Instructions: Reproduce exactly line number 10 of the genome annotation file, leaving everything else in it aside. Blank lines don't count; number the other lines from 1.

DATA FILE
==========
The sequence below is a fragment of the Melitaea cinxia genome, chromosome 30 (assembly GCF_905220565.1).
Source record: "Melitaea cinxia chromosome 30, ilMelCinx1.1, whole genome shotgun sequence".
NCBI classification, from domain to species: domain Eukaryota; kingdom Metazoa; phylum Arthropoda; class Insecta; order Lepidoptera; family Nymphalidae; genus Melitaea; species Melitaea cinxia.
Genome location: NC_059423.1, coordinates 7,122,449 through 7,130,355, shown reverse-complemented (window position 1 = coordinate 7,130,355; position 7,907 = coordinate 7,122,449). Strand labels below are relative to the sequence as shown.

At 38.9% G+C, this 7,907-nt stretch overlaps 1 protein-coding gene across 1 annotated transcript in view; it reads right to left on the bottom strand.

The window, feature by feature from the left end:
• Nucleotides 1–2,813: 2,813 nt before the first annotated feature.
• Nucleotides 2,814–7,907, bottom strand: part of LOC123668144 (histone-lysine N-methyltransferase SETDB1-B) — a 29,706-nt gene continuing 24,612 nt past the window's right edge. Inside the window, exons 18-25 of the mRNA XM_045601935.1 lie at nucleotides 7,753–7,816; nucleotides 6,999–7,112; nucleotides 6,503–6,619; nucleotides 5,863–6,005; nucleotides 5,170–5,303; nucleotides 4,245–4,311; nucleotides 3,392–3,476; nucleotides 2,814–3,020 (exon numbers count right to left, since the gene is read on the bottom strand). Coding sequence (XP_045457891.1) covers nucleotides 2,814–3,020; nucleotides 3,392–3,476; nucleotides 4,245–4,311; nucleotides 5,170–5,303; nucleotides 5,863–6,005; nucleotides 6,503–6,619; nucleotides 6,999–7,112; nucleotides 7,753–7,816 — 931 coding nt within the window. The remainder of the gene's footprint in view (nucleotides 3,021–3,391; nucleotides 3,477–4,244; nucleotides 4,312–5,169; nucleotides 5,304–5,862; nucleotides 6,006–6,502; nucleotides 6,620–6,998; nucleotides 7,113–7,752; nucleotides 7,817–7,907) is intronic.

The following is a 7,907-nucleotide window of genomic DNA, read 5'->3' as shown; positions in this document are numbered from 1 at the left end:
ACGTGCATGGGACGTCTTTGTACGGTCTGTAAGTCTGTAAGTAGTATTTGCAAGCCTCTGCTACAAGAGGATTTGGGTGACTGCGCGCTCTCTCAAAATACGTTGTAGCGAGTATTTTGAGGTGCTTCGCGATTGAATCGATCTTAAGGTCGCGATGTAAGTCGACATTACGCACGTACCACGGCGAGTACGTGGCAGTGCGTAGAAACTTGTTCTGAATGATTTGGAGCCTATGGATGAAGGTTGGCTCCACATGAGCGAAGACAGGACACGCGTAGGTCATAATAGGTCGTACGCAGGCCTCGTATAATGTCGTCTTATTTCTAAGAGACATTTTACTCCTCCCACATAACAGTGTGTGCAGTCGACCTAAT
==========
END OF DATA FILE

ACGTGCATGGGACGTCTTTGTACGGTCTGTAAGTCTGTAAGTAGTATTTGCAAGCCTCTGCTACAAGAGGATTTGGGTGACTGCGCGCTCTCTCAAAATACGTTGTAGCGAGTATTTTGAGGTGCTTCGCGATTGAATCGATCTTAAGGTCGCGATGTAAGTCGACATTACGCACGTACCACGGCGAGTACGTGGCAGTGCGTAGAAACTTGTTCTGAATGATTTGGAGCCTATGGATGAAGGTTGGCTCCACATGAGCGAAGACAGGACACGCGTAGGTCATAATAGGTCGTACGCAGGCCTCGTATAATGTCGTCTTATTTCTAAGAGACATTTTACTCCTCCCACATAACAGTGTGTGCAGTCGACCTAAT